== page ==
other hand, women, Matt says, "have a gentler and more caring approach, working
primarily from the heart with loving compassion, and therefore, offering a safe
and comfortable environment in which to deal with personal issues." Being a
woman, I was excited to work with female adepts, but, I was also doubtful as I
had heard many grand proclamations of healing ability before, which had never
lived up to the hype

Matthew expounded on the history of the Temple, which began life in Feb
2007, when he bought a place near to Iquitos. He started to run workshops with
the original male curandero
[i] connected to the property, but
as time went on he became more and more concerned about the integrity of this
individual, as he witnessed incidents that "showed his machismo, ego, control,
and a begging bowl." It was totally at odds with the sacred process guided by
ayahuasca, which involves opening to the higher self. After a couple of sinister
occurrences involving alcohol and sexual inappropriateness, Matthew replaced him
with a female curandera. It turned out she was not a true healer. However, the
energetic content of the ceremony was completely different, and he realized that
women brought a purer quality to the ceremonies as well as a significant lack of
ego. Shortly after this, a series of synchronicities led him to a group of
female indigenous healers, and drinking with them, he says, he "had my head
blown off my shoulders by several Mother Theresas of the jungle, who were
clearly the real deal, and who typically had not worked with Westerners. Some of
them spoke only their indigenous language, not even able to speak Spanish." He
recounted that he was "blessed with an incredible vision and healing that was
connected to divine feminine energy." He was clearly shown that the world's
suffering was due to domination of the negative aspects of the masculine, and
that it was his mission to promote the work with female healers, thus connecting
with Mother Earth and Mother Ayahuasca as a way to redress this global imbalance
and bring in the divine feminine, in line with the transformation that is
happening across the planet. These were the women he brought to work at the
Temple, to the workshop I landed into.

We conversed over the hour-long journey by boat from Iquitos, which
navigates a sprawling river that spills into the surrounding jungle. Another
half hour walk through jungle brought us to a gently undulating glade where an
impressively large "moloka" -- a circular building made of timber and giant
fronds -- was the first sign of civilization to greet us. The moloka holds the
ceremonies and it overlooks a natural swimming pool that has been created by
damning the central stream. Dotted around the lush jungle setting of wooden
bridges and diverse flora are smaller wooden and mosquito netted "tambos,"
simple individual accommodations where guests are
I was only going
to stay for one ceremony, because at that point I still intended to move on. But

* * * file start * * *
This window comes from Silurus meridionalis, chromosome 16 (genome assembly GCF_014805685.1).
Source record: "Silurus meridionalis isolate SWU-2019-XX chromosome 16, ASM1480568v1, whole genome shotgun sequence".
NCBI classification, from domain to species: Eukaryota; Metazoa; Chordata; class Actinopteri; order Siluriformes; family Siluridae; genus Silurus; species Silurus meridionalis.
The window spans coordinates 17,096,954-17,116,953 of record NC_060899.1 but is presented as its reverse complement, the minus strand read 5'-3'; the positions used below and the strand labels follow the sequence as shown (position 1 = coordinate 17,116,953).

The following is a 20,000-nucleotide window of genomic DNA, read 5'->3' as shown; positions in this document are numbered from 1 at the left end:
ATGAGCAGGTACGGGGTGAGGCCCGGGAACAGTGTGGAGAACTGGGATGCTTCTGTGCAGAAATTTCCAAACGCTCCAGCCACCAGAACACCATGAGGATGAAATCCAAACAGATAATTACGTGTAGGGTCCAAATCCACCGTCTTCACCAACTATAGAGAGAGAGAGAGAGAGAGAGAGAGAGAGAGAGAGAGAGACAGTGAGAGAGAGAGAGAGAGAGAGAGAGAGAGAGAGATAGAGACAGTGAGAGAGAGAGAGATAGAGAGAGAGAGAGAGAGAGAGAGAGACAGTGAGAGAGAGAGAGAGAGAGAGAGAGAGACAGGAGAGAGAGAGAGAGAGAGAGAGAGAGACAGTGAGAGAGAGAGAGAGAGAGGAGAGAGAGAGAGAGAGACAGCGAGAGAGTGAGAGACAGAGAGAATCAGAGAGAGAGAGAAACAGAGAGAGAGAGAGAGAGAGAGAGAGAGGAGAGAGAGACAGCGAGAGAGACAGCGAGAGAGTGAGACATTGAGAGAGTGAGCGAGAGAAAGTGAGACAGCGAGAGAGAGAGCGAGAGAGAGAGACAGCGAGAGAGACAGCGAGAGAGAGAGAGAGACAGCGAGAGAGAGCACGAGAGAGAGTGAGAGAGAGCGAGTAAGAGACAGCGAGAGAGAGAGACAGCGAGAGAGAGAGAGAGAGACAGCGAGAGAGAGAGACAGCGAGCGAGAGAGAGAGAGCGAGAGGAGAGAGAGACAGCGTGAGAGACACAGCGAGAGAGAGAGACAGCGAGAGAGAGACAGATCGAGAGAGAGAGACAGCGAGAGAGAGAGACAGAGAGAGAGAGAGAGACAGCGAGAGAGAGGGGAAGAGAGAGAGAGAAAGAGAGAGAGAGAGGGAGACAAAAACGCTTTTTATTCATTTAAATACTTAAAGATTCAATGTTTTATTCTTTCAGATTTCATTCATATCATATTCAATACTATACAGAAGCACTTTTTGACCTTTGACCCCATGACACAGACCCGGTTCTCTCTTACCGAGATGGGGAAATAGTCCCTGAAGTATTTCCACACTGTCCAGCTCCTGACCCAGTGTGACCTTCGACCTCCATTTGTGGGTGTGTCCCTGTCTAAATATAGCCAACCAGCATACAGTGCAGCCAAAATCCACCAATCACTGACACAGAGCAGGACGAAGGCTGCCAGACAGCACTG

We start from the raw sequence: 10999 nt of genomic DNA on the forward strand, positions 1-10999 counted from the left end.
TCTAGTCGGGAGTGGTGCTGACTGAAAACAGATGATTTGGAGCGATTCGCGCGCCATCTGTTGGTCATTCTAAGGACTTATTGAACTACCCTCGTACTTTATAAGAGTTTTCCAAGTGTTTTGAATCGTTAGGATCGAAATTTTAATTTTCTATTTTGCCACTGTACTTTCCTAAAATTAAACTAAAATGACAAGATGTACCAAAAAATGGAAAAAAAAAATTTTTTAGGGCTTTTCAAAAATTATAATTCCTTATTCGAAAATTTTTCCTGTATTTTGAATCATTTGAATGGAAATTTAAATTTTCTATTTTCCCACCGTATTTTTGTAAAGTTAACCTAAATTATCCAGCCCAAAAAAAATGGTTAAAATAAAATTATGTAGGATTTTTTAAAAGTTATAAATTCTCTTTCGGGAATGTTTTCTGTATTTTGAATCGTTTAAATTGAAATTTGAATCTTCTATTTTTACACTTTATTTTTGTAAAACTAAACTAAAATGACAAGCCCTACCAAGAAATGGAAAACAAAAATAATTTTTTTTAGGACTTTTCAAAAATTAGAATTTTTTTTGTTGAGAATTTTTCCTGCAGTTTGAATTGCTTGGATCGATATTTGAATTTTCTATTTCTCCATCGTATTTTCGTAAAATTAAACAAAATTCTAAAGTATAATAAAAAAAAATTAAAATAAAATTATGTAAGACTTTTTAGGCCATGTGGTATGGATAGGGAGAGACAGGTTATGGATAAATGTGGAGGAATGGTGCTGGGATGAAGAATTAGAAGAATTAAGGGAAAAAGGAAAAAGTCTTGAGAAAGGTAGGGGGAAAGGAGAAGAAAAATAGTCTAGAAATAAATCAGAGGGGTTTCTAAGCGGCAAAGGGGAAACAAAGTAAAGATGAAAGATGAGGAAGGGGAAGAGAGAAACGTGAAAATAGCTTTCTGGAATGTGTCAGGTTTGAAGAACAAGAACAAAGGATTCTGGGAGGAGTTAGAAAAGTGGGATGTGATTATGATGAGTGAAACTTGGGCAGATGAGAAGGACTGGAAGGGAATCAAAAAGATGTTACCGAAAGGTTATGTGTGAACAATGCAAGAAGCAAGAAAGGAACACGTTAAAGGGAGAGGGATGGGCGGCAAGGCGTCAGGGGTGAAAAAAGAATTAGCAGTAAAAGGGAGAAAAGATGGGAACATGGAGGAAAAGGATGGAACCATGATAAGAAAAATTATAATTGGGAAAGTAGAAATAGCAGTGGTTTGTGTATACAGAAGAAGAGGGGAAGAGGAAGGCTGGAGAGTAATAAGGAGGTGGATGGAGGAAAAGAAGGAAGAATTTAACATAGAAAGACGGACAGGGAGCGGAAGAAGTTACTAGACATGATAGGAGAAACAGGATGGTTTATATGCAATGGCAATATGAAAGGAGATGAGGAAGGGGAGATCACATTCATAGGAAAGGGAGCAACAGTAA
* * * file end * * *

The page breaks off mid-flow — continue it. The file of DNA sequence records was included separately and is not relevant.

ayahuasca had other plans for me. That night was the most powerful sacred
medicine experience that I had had to date. This was due to a potent combination
of the medicine and the Maestra's[ii] work with me. Mostly, I felt,
and even distinctly smelt, volumes of rancid decay pouring out of my body. From
a Chinese perspective, my condition is conceived as a stagnant one, and this is
exactly what I felt was being cleaned out of me; old, stale and putrefied
energy. Sweating profusely, I expelled a lot of phlegm, water streamed out of my
eyes, and, I vomited heavily. Somewhere deep in the midst of this strong
physiological flushing, I understood that this is where I would be cured. This
knowing came from my bones, and not from any intellectual place
. But, the
message was loud and clear; I had to stay. Somehow, my body knew that I had
found real healers, not merely facilitators, but people who could actually cure.

Shipibo Healers
This was my first encounter with
healers from an ethnic group I had never heard of before; The Shipibo, a jungle
dwelling indigenous people numbering about 45,000 individuals. They live in
Amazonian Peru, in tiny villages dotted along the upper and lower Rio Ucayali, a
large river that becomes the Amazon just before it enters Brazil. The Shipibo
are an egalitarian culture, with a traditionally strong connection to the plant
spirits of the jungle and the mysteries of plant medicine. Not many Shipibos are
"Onanyas" (healers), as it is a highly specialized ability that is mostly
inherited and learned through family lineages. Their vocation is developed by
going through "dieta" with ayahuasca, which entails following certain food and
lifestyle restrictions to foster a deep understanding and connection with the
spirit of ayahuasca. Dietas may be followed with other plants too, each of which
has a unique spirit and a unique healing gift to bestow on the seeker. The
healers diet, mostly, in solitude, for a number of years, and, whilst under the
guidance of a more experienced Onanyo(a), they actually learn all of their
knowledge and capability directly from the plants that they diet. And so, they
possess esoteric knowledge, healing abilities, and techniques inaccessible to
the populace at large, due to their deep relationship with the spirit of
ayahuasca and the other plant spirits of the jungle. As such they are called

Shipibo ceremonies are simple and unembellished. At the
temple, mattresses for the participants are arranged in a large circle, with the
Maestros stationed in the middle. After dark, small shot glasses of ayahuasca
are distributed. The medicine takes about an hour to take effect, and as it
does, the Maestros being to sing their beautiful "icaros." These are sacred
songs and musical weavings that fill the ceremonies with otherworldly ambiance.

Icaros are in fact powerful healing tools, given directly by the plants to the
healers, that can be understood as prayers or instructions that direct
ayahuasca's work in each individual
. The Maestros describe themselves as
channels for the spirit of ayahuasca, and they work by attending to each person
and applying their magic through the icaros and complementary healing techniques
such as blowing tobacco smoke, applying floral colognes, and massage.